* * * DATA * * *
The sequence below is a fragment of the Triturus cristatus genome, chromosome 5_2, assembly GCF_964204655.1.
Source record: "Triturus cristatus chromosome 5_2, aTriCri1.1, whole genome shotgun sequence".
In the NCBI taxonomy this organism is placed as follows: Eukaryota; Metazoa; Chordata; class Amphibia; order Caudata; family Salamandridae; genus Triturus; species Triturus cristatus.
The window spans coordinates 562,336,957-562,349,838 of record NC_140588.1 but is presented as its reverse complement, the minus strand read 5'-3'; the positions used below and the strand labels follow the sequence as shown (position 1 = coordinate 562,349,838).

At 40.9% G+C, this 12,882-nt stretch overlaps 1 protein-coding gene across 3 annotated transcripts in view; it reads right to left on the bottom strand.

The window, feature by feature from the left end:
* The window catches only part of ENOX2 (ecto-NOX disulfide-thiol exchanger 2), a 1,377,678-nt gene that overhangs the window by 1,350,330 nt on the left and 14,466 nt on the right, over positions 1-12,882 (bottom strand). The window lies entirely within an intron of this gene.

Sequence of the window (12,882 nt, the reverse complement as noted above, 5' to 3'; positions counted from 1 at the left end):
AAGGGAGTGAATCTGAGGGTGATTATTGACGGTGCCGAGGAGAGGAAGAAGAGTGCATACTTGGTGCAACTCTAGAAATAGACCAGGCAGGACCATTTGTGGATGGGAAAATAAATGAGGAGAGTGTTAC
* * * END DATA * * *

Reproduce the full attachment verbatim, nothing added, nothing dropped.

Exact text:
The sequence below is a fragment of the Triturus cristatus genome, chromosome 5_2, assembly GCF_964204655.1.
Source record: "Triturus cristatus chromosome 5_2, aTriCri1.1, whole genome shotgun sequence".
In the NCBI taxonomy this organism is placed as follows: Eukaryota; Metazoa; Chordata; class Amphibia; order Caudata; family Salamandridae; genus Triturus; species Triturus cristatus.
The window spans coordinates 562,336,957-562,349,838 of record NC_140588.1 but is presented as its reverse complement, the minus strand read 5'-3'; the positions used below and the strand labels follow the sequence as shown (position 1 = coordinate 562,349,838).

At 40.9% G+C, this 12,882-nt stretch overlaps 1 protein-coding gene across 3 annotated transcripts in view; it reads right to left on the bottom strand.

The window, feature by feature from the left end:
* The window catches only part of ENOX2 (ecto-NOX disulfide-thiol exchanger 2), a 1,377,678-nt gene that overhangs the window by 1,350,330 nt on the left and 14,466 nt on the right, over positions 1-12,882 (bottom strand). The window lies entirely within an intron of this gene.

Sequence of the window (12,882 nt, the reverse complement as noted above, 5' to 3'; positions counted from 1 at the left end):
AAGGGAGTGAATCTGAGGGTGATTATTGACGGTGCCGAGGAGAGGAAGAAGAGTGCATACTTGGTGCAACTCTAGAAATAGACCAGGCAGGACCATTTGTGGATGGGAAAATAAATGAGGAGAGTGTTAC